Apr 15, 2016

Dandy of the Week: Todd Haynes

Each week, Dandy Dicks will highlight a key figure in gay culture, be it past or present. These men are what we consider true Dandies, advancing the ideals of gay men everywhere and doing it with lasting influence and style. This week’s installment is queer director Todd Haynes.

 There were a lot of things about last year’s critical darling Carol that made me weep like a child. First of all, it had Cate Blanchett in it. And as many other gay men know, she has an innate ability to make us suffer from the sheer amount of perfection she carries with each measured breath. Secondly, it was about a doomed lesbian love affair in 1950s America, and I’m a real sucker for unrequited love stories that take place in eras that I will never live in nor fully understand. But the most powerful tears were ones of bitter frustration at this astonishing film’s lack of representation at this year’s Academy Awards, namely for its director, Todd Haynes.

The Oscars had enough brou-ha-ha on their exclusionist nominations this year to fuel think pieces for the past three months, but few made mention of the equally devastating snub of Mr. Haynes and the ridiculous fact that Carol was not up for Best Picture. There are a million explanations one could come up with, but the simple fact of the matter is that both Haynes and Carol were too damn gay. Haynes in particular may be the most revered gay voice working in cinema today, yet most people hardly know his name. Which, needless to say, is a shame, because his body of work is one of the most fabulously queer outputs in cinema history.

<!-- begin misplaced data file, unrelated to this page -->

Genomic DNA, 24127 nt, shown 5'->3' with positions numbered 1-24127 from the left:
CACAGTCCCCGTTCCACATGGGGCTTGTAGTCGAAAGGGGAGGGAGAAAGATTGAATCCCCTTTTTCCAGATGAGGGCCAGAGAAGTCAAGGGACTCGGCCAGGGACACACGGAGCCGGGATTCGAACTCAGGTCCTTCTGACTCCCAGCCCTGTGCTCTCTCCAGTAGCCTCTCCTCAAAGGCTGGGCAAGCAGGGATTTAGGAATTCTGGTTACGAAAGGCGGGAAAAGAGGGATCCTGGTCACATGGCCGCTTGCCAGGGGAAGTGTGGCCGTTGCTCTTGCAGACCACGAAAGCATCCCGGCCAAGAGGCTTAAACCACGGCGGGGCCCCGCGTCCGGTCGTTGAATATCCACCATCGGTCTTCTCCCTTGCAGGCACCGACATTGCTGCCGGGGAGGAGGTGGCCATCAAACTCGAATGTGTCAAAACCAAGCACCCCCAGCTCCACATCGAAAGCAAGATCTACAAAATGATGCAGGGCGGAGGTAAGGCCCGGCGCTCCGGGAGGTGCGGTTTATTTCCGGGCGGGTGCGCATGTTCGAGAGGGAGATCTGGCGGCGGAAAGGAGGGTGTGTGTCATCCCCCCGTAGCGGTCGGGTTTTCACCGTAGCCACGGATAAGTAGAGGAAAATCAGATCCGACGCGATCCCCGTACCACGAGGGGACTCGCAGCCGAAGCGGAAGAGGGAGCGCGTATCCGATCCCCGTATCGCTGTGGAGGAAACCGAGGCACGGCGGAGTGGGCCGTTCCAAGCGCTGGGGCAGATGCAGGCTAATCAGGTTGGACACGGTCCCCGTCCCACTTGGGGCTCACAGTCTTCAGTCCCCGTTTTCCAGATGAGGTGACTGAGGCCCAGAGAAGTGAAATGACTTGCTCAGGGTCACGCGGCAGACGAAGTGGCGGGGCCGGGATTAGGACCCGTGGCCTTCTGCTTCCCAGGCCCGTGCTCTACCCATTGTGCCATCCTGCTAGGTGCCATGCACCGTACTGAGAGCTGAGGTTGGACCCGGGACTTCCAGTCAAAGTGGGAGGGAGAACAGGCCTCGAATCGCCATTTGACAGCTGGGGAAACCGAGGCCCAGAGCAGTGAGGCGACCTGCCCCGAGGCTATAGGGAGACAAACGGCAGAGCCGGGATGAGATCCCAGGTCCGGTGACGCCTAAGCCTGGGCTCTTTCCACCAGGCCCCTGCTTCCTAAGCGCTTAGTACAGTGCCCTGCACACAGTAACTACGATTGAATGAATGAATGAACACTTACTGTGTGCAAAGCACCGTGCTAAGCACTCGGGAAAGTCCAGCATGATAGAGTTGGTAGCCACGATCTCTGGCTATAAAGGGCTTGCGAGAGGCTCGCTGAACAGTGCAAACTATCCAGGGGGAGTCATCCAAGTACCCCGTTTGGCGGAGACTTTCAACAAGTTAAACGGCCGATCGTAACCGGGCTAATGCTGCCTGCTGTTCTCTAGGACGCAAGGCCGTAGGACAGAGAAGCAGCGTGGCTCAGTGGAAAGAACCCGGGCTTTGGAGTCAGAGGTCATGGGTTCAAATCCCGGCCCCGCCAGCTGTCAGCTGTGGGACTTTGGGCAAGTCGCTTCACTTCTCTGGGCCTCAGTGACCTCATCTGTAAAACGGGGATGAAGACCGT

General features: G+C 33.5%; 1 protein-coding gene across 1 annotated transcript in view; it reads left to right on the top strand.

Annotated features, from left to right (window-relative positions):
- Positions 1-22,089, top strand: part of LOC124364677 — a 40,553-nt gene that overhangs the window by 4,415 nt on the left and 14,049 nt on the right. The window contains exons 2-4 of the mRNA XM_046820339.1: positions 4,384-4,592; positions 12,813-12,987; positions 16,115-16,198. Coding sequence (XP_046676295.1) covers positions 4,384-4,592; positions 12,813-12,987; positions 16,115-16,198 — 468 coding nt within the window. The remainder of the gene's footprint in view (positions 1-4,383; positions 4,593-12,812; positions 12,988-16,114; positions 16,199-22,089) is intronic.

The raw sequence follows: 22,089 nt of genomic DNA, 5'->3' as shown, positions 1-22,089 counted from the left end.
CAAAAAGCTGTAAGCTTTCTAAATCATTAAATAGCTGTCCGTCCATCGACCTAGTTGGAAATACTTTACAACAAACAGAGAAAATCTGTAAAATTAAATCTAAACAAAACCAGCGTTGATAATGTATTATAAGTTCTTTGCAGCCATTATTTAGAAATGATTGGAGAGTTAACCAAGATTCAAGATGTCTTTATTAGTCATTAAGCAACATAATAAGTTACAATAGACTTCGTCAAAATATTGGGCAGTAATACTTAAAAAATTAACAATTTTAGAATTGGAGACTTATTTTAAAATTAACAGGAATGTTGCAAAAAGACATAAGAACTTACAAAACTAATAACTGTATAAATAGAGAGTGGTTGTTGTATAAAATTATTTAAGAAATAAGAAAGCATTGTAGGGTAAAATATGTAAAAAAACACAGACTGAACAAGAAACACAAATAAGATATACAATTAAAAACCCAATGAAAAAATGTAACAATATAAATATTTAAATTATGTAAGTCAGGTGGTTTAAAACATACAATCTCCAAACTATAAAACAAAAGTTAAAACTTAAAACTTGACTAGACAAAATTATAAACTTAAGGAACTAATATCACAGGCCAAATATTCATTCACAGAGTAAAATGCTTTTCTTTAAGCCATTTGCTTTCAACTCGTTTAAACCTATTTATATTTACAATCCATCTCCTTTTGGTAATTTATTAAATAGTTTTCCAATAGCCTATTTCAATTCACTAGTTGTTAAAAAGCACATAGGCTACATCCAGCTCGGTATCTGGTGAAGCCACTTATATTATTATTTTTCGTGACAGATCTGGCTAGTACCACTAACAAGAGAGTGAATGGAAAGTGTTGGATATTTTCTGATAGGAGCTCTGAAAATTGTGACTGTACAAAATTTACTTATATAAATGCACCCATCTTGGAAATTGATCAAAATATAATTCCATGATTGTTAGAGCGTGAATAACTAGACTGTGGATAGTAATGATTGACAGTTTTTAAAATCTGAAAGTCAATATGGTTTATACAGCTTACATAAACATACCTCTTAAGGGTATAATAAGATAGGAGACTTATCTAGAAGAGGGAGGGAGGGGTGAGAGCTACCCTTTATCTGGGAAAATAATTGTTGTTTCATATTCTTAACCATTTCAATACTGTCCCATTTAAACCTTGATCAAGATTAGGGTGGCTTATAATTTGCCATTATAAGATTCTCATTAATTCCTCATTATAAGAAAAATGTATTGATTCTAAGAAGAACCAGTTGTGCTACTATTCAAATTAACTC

From the get-go, Haynes earned a reputation as a transgressive. He worked the underground film scene in New York during the late 1980s, and his first major work was a medium-length film titled Superstar: The Karen Carpenter Story. It chronicles the rise and fall of the American pop singer of the same name, only the catch is that the entire film was shot using Barbie dolls. It didn’t paint the most flattering portrait of the Carpenter family, and the real life Richard was particularly angry about his Barbie-doll self portraying him as a barely closeted mega-queen. And so he sued Haynes for copyright infringement over the use of some classic Carpenters tunes, resulting in the film being pulled from just about everywhere. You can still find it on Vimeo, but it remains technically illegal, cementing its status as essential counterculture.


He followed this up with Poison, a three-part short film depicting different forms of gay subculture, each shot in an homage to different styles of B-movies. Both Poison and Superstar are not only hilarious but essential cult classics of gay cinema, a genre that was just beginning to find its feet when Haynes burst out of film school. And because of their shameless depiction of hidden gay culture, and the severe backlash from conservative America, Haynes quickly became lumped in with the burgeoning movement called New Queer Cinema. Few filmmakers were depicting sado-masochistic gay relationships in any form, let alone in a film that would exaggerate these practices in an explicit attempt to mess with the heteronormative film audience. He succeeded to the fullest, but more importantly, his work was recognized for the genius it did indeed carry.



Armed with more funding and more attention, Haynes continued to explore the issues that faced gay America. His next film, Safe, was an extended metaphor of the AIDS crisis, one that saw suburban housewife Carol, played by Julianne Moore in her first major role, become plagued by severe paranoia at the banality of her existence, retreating into isolation to ‘cleanse’ herself. This was followed by Velvet Goldmine, a thinly veiled homage to glam rock and the emergence of queerness in 1970s youth. It depicted barely fictionalized versions of David Bowie and Iggy Pop and put them in a homoerotic relationship that, if not fully true, is the exact fantasy that so many glam rock fans could only dream of.